The point of the article wasn't to pit SQL CLR against T-SQL implementations (I debated whether to include the T-SQL results with it's current implementation in the article). Rather, it was to show that you don't have to use a sql data type in your SQL CLR (you can use native .net data types) and that doing so may result in performance gains - in my particular example, rather significant performance gains.

I figured Jeff would mention this shortly after I posted the requested T-SQL so I was anticipating it :-).

Good catch Kevin.

It should also be stated that this wouldn't make 'all things equal' per se. The SQL CLR implementation doesn't perform the calculation once, let alone 4 times with each call. By declaring a variable to eliminate the T-SQL redundancy, it still must be performed once with each call.
Kevin Rathgeber
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mzak (7/21/2010)
Kevin Rathgeber (7/21/2010)
I have a comment regarding your T-SQL

In trying to keep all things equal, Shouldn't you declare a variable at the beginning of your function to hold the value of PI() / 180 instead of calculating it 4 times.

That was the first item I noticed.


Yep!

The point of the article wasn't to pit SQL CLR against T-SQL implementations (I debated whether to include the T-SQL results with it's current implementation in the article). Rather, it was to show that you don't have to use a sql data type in your SQL CLR (you can use native .net data types) and that doing so may result in performance gains - in my particular example, rather significant performance gains.

I figured Jeff would mention this shortly after I posted the requested T-SQL so I was anticipating it :-).

Good catch Kevin.

It should also be stated that this wouldn't make 'all things equal' per se. The SQL CLR implementation doesn't perform the calculation once, let alone 4 times with each call. By declaring a variable to eliminate the T-SQL redundancy, it still must be performed once with each call.


Oops....posted without saying anything.

Good point that it wouldn't be equal, just a little more equal :-)

Sorry to detract from your article, but in case you were interested, I just did some testing creating two functions. The first function calculates "PI() / 180" 4 times (your T-SQL example). The 2nd function assigns "PI() / 180" to a variable and then uses that variable 4 times (my suggestion). Surpisingly the 2nd one (my suggestion) was slower. The amount it was slower is pretty much insignificant.....by about 4/10ths of a second over 1million iterations. Long story short, ignore my comment :-)
mzak
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Kevin Rathgeber (7/21/2010)
mzak (7/21/2010)
Kevin Rathgeber (7/21/2010)
I have a comment regarding your T-SQL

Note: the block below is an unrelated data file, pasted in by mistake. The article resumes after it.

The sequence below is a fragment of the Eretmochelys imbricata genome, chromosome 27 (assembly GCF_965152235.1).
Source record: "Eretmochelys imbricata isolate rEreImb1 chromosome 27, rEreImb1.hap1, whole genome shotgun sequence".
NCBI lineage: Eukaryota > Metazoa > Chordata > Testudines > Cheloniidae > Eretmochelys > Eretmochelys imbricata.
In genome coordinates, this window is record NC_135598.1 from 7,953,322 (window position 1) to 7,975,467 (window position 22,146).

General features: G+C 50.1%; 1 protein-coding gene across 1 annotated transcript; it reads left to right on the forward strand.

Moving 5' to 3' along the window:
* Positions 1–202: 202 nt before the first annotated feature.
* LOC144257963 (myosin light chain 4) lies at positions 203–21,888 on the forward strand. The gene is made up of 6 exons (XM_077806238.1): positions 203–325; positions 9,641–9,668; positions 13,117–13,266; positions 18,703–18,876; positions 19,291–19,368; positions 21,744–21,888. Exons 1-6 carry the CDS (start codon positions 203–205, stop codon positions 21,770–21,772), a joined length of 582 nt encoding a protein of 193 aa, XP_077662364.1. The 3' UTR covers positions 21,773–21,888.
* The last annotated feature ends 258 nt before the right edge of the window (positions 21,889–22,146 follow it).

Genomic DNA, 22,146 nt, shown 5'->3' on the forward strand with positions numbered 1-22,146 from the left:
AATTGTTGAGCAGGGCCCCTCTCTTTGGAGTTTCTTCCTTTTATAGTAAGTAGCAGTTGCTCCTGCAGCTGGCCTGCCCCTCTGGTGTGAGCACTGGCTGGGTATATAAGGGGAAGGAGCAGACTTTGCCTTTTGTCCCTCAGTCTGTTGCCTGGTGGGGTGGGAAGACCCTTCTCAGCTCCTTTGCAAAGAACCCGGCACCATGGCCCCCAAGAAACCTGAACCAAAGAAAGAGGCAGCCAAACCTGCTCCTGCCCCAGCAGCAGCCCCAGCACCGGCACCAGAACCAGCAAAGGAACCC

In trying to keep all things equal, Shouldn't you declare a variable at the beginning of your function to hold the value of PI() / 180 instead of calculating it 4 times.

That was the first item I noticed.


Yep!

The point of the article wasn't to pit SQL CLR against T-SQL implementations (I debated whether to include the T-SQL results with it's current implementation in the article). Rather, it was to show that you don't have to use a sql data type in your SQL CLR (you can use native .net data types) and that doing so may result in performance gains - in my particular example, rather significant performance gains.

I figured Jeff would mention this shortly after I posted the requested T-SQL so I was anticipating it :-).

Good catch Kevin.

It should also be stated that this wouldn't make 'all things equal' per se. The SQL CLR implementation doesn't perform the calculation once, let alone 4 times with each call. By declaring a variable to eliminate the T-SQL redundancy, it still must be performed once with each call.


Oops....posted without saying anything.

Good point that it wouldn't be equal, just a little more equal :-)

Sorry to detract from your article, but in case you were interested, I just did some testing creating two functions. The first function calculates "PI() / 180" 4 times (your T-SQL example). The 2nd function assigns "PI() / 180" to a variable and then uses that variable 4 times (my suggestion). Surpisingly the 2nd one (my suggestion) was slower. The amount it was slower is pretty much insignificant.....by about 4/10ths of a second over 1million iterations. Long story short, ignore my comment :-)


That's interesting. Although I wonder what the "cost" of declaring a variable is with respect to this scenario? If I get some time, I'll rewrite the T-SQL udf based on your suggestion and see what results.

Based on your test, I'd also be curious if changing it to eliminate some variable declarations would have much impact (remove @dDistance, @EarthRadius, etc). Also, there's no reason I couldn't assign a reasonable constant for pi() / 180.0 which essentially would get us to equality :-).
JasonRowland
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I enjoyed reading this article.
Thank you for taking the time to do this.